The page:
Las Puertas Retorcidas
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  • Las Puertas Retorcidas
  • Kathie Dior
  • Published by: Dior Publishing
  • Level: Intermediate
  • First Published in: 2003

Las Puertas Retorcidas is a Spanish book that will appeal to those who want to learn the language in a more engaging way. If you consider yourself a book worm or if you enjoy following a good story, this book could be of some interest to you.

Review posted: 09/10/2013
Have you used this book?

When starting a language course most of us can expect to go about it in a very typical way. We can expect to look at grammar structures, memorize rules, and work with listening exercises. Most of us are fine with this method, but there are many language learners who prefer to take a different approach. Having some experience teaching Spanish I have always recommended this book to my more “educationally rebellious” students.

I have to say I admire the author for deciding to write such a unique book. Rather than explaining the language through a series of grammar and vocabulary activities which are usually put together into organized chapters, Las Puertas Retorcidas teaches Spanish through a story. The book is essentially a story that keeps readers in a constant state of suspense. The story line deals with a boy and a girl who are trapped in an old, Victorian style house and are trying to find their way out. The house has a number of slanted and twisted doors that many times can only be opened by figuring out specific grammar structures or properly conjugating certain verbs. As the children explore the old house a number of strange things occur, but grammar and vocabulary make their way into the chapters in a very creative way.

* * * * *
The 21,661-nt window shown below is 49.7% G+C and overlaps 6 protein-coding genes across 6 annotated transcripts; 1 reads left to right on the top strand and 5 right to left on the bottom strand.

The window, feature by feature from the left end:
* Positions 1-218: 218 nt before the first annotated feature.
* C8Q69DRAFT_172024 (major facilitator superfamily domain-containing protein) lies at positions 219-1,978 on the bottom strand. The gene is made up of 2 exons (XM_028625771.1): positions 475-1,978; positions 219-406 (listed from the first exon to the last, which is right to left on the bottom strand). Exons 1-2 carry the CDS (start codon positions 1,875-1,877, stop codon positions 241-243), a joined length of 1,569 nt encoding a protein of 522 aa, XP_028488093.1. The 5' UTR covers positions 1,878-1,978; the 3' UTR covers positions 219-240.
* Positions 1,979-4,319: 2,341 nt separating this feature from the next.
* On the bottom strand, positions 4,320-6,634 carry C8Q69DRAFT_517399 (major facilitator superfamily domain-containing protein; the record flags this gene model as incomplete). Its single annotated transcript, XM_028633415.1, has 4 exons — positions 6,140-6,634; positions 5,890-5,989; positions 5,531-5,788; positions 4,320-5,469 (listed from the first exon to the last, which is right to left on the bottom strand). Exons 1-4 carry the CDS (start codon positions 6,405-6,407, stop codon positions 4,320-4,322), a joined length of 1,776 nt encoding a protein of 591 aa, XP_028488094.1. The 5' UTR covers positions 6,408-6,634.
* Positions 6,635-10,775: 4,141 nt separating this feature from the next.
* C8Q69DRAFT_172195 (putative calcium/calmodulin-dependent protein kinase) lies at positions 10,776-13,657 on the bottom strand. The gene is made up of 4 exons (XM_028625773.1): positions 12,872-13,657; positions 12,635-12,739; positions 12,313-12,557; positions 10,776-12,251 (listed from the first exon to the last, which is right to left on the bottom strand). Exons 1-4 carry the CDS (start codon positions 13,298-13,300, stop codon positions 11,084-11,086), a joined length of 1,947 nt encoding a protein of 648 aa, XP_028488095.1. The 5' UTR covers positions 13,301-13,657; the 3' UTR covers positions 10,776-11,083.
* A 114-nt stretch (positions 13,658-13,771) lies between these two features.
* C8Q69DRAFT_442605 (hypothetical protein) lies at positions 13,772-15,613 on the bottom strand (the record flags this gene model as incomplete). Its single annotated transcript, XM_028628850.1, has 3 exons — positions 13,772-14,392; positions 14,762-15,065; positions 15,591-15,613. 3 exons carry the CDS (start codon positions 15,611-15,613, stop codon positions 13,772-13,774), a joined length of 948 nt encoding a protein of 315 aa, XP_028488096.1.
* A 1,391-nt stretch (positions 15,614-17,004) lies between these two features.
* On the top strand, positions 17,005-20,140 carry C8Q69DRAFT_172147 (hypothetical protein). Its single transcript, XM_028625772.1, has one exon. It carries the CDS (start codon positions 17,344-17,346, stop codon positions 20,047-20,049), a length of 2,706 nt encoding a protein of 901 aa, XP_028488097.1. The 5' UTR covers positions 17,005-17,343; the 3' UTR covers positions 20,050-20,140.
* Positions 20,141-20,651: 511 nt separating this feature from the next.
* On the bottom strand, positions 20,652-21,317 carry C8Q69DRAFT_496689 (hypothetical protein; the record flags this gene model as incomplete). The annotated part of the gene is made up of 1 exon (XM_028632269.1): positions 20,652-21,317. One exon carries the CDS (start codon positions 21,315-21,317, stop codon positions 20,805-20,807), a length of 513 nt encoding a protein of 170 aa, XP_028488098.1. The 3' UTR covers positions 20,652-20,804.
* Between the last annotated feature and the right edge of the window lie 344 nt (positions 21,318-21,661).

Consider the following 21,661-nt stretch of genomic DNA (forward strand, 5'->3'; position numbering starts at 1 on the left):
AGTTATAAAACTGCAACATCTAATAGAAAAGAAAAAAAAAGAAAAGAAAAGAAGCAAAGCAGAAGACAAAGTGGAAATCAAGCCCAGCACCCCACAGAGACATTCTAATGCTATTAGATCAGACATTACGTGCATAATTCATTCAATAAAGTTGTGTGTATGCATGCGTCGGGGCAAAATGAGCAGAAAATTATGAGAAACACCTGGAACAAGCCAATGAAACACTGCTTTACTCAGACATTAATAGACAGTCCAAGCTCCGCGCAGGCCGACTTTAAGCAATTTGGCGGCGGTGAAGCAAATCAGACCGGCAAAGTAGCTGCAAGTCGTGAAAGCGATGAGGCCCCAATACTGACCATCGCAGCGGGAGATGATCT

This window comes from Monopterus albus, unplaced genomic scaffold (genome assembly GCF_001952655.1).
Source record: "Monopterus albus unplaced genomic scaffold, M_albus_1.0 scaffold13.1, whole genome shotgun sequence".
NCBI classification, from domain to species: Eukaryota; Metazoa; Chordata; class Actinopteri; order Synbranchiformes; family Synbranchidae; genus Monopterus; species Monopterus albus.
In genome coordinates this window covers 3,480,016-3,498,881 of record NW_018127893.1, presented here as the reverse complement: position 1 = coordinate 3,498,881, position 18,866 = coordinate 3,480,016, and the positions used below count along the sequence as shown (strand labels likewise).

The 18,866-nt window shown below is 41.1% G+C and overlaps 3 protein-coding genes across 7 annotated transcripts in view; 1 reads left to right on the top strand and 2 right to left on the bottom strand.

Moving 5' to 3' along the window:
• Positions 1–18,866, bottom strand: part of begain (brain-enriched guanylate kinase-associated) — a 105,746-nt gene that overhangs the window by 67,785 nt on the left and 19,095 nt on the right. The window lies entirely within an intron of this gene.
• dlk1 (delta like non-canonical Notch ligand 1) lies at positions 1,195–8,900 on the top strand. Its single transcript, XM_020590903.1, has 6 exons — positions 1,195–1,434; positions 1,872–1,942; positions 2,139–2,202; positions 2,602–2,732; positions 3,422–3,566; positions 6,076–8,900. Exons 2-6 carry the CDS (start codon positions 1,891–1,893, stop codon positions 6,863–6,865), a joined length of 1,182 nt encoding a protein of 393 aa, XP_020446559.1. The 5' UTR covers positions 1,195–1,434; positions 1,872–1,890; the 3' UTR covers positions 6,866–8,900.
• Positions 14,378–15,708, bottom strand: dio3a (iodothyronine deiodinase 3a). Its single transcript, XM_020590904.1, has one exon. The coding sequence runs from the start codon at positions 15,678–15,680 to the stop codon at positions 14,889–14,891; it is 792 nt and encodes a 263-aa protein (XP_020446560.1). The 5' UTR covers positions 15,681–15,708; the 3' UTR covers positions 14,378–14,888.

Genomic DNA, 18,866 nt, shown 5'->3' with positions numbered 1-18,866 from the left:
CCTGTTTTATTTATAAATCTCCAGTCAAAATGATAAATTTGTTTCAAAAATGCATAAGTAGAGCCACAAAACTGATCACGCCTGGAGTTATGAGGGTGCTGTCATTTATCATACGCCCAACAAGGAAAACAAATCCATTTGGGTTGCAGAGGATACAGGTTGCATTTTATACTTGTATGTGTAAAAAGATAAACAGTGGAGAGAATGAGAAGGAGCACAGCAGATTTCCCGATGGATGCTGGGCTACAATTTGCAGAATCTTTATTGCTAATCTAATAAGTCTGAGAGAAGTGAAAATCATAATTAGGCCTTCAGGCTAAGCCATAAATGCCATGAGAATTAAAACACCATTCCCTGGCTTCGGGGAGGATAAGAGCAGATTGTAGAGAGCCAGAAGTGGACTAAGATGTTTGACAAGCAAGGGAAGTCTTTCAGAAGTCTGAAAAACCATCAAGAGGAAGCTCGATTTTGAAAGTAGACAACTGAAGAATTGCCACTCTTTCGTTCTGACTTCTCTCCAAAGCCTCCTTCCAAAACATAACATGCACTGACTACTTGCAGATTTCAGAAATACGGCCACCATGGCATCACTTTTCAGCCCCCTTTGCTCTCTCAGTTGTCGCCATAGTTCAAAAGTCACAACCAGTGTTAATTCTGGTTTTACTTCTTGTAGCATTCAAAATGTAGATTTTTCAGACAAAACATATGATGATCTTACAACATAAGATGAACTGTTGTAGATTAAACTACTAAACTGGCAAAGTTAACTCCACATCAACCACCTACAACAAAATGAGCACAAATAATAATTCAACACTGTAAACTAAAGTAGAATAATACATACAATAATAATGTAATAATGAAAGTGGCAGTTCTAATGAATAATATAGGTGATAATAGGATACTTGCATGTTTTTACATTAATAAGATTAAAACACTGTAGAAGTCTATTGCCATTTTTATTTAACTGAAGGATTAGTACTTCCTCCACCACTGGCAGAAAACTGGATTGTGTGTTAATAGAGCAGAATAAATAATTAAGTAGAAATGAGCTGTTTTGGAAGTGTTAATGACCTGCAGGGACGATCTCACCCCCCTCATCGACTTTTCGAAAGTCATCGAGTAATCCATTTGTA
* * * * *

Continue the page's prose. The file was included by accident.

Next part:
"Las Puertas Retorcidas (The Twisted Doors): The Scariest Way in the World to Learn Spanish! is an exciting book and audio CD that teaches Spanish by capturing and immersing students into an intriguing mystery. Spanish vocabulary, grammar, expressions, tests and answers are creatively integrated into each chapter"- Kathie Dior (Author)

The book begins with 12 short chapters that present basic yet important language structures, but as students continue reading, both the story and the language content start to become more difficult. It even gets to a point where the story uses vocabulary that the usual pre intermediate student would not be familiar with. Although the book doesn’t bother to tone down its creative language use, there are helpful side notes and translations that can help students better understand the content.

A CD also comes along with this book and the narrator's rhythm and pronunciation is actually really natural sounding. The way the person speaks isn’t too slow or too formal, but I personally believe that sometimes the woman’s voice can be a bit amusing to hear.The voice acting, although natural sounding, can become a bit exaggerated at certain points, especially when the narrator begins changing her voice to take on a different character. If you can get past this small detail and focus on what she is saying, then there won’t be any problems. I point this out because I have had former adult students have trouble taking the listening activities seriously. Teenagers and young adults on the other hand, use their sense of humor and work with this part very well.

The book also comes with a glossary of difficult words and idioms with English translations. If a student wants to review some of the grammar structures in the story, the book also provides a grammar quiz with an answer key for self-evaluation.

I would recommend this book to both teachers and students. The material in this book can even be used for Spanish speakers who want to learn English due to the “bilingual” aspect of this story. The book is perfect for someone who wants to study Spanish on their own, but if you are a teacher I would recommend using this book alongside other materials. For students interested in learning a third language there is also a French version of this book entitled Les Portues Tordues



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